A Church, A Mosque, 2 Synagogues Walked into Acco

Ten miles, 24,000 steps, and still standing after another full day of touring. We began by walking through Wadi Nisnas to get to the train station and head to Acco. It took us longer to walk to the train than it took to ride to Acco (a mere 20 minutes)! In Wadi Nisnas we saw a lot more street art than we’d caught on our previous walks through there, with surprises at nearly every turn.

Part of the art scene in Wadi Nisnas, a museum without walls.

Just before the Haifa train station, we stopped at the Elijah the Prophet (“Saint Elias”) Melkite Catholic Church to say hello. You may recall his association with Mount Carmel (I Kings 18). There are two different sites in Haifa that claim to be the cave in which Elijah took shelter (I Kings 19) and heard “the still small voice” following the wind, earthquake, and fire.

Elijah the Prophet in his chariot; the sculpture above the painting depicts him with a sword

Nut “cakes” of all varieties. Yum!

If all I’d done in Acco was see the Tunisian Djerba Synagogue, dayeinu/it would have been enough! This 4-story building is filled with spectacular mosaics (hundreds of millions of natural stones from Israel!) which recount the history of Israel and the Jewish people. There are also stained glass windows inside and metal sculptures outside.

One of several sculptures outside the Tunisian Or Torah (Djerba) Synagogue. This one depicts Jonah and the whale, with a verse from “Mah Tovu” on the archway.

Depiction of Acco and of Haifa side-by-side, mosaic

The musical instruments in Psalm 150, mosaic

Mosaic stairwell

View of the many arks (six!?), the skylight, and the inscriptions from the women’s balcony.

Mosaics of women adorn the walls of the women’s balcony. Here are Rachel and Leah with Jacob and some of the children.

The Synagogue was in the “new city” of Akko. From there we walked to the Old City, a UNESCO world heritage site.

On the way up to explore the walls of Akko’s old city

Up top of these walls were cannons and a history of Napolean’s unsuccessful invasion of Akko in 1799. Inside the walls is the Treasures of the Walls Ethnographic Museum.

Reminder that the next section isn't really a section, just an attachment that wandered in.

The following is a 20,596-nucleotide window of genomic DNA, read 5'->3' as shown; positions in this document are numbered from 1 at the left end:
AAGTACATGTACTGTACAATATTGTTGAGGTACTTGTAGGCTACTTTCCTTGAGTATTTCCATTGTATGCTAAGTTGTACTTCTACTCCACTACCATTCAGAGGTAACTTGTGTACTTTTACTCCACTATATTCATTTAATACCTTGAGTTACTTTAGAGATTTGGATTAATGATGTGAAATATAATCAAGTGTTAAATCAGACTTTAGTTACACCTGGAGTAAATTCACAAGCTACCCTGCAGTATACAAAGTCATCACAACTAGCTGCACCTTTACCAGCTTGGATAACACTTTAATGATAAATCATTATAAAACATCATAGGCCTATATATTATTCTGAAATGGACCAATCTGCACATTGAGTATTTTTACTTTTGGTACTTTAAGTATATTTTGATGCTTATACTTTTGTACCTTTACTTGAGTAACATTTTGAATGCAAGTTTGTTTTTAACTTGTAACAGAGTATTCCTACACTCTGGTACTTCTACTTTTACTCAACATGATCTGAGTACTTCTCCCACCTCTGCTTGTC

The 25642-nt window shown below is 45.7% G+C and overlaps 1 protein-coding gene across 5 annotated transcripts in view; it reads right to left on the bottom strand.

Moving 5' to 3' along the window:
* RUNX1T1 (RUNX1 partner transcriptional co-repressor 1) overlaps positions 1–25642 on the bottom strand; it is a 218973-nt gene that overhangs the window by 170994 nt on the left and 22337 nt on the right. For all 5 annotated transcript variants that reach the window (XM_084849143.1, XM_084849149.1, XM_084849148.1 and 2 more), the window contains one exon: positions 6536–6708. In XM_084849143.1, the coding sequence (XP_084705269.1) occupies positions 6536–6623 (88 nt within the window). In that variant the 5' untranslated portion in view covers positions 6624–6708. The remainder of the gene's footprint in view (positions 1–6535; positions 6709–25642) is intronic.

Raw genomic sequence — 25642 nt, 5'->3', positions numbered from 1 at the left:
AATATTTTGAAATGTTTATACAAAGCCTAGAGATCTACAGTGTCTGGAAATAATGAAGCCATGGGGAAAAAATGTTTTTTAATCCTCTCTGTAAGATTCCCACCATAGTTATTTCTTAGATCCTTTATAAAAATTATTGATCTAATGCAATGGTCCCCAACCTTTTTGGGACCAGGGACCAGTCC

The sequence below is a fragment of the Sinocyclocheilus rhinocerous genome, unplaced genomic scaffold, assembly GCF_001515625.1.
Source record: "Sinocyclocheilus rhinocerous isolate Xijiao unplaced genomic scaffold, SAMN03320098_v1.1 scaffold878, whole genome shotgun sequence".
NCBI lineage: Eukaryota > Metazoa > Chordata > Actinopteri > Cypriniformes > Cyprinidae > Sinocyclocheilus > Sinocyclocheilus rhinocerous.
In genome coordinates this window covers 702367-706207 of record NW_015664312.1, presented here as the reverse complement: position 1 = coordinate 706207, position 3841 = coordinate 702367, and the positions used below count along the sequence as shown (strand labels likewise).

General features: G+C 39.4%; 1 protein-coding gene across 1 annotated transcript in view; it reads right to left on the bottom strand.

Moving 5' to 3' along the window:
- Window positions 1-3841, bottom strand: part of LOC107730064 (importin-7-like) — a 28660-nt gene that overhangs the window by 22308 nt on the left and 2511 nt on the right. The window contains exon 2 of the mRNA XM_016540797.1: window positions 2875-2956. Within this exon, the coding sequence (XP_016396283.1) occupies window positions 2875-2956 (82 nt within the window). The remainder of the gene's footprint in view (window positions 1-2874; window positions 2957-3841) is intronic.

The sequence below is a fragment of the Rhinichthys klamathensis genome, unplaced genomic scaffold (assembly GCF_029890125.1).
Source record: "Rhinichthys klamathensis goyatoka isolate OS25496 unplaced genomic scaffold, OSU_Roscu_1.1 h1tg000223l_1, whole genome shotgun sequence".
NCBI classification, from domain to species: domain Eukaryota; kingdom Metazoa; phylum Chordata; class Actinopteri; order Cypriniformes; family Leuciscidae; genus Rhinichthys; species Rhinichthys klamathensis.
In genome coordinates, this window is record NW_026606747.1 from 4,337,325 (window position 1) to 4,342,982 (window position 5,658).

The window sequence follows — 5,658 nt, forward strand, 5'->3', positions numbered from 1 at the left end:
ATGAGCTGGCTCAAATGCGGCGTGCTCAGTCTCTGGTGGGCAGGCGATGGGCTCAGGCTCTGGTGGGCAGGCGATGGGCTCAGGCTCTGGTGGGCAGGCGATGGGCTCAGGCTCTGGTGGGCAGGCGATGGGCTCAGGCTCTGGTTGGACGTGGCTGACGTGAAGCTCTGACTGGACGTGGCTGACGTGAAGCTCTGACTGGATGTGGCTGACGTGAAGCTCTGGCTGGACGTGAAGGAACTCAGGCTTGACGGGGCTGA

Chaim is dress shopping in the Treasures in the Walls Ethnographic Museum. A myriad of collections were displayed including matchboxes, children’s games, furniture, scales, pottery, tools, and jewelry. The museum is IN the walls of the old city.

At the top of my Akko to-do list was to visit the Ramchal’s synagogue there. Rabbi Moshe Chayim Luzzato (Ramchal is an acronym) is the author of the beloved Mussar text Mesillat Yesharim/Path of The Just,  a text I both study and teach regularly. Displayed is a part of a Torah scroll he calligraphed with pomegranate ink!

In the Ramchal’s synagogue, a Torah scroll he wrote with ink made from pomegranate peels! See how red the parchment is? After his death, the synagogue was named after him, Ohel Chayim.

From there we made our way to Sayid Hummus for lunch (with a line of locals so long, we weren’t sure we’d ever be seated) and some shopping in the shuk.

AlJazzar Mosque

Entrance to Al Jazzar Mosque, the 3rd largest mosque in Israel

Inside the mosque

Another must-see site in the Old City is the Al Jazzar mosque. But from there, a serious choice had to be made. Since we didn’t have time or energy to do it all, what would be the last visit on our agenda? Choices included the Baha’i Shrine and Gardens north of the city, or within the city, the Knights Templar Tunnel, The Knights Halls and Crusader Fortress, the Turkish Baths, or the Underground Prisoners Museum.

So it was that we moved to 20th-century Israeli history, the Jewish Underground’s (including the Haganah, Etzel, and Lechi) resistance to the British, and the conditions in the Akko prison where the British held (and executed some of) its prisoners. It was not an easy place to visit. Though the museum focused on 20th century history, this was the same prison to which the Baha’i prophet Baha’ullah was exiled in the 1800’s.

Gallows in Underground Prisoners Museum

Depiction of one of the ingenious ways in which notes might be smuggled in or out of the prison: on the inner cardboard of a toilet paper roll.

A view of Haifa across the bay from Acco. This is the view that Baha’i prophet Baha’ullah would have had from his prison cell when he decided to bury the Bab’s remains on Mt. Carmel (see yesterday’s post about this Baha’i history).

We are looking forward to a slower pace tomorrow to prepare for Shabbat and to Shabbat itself.









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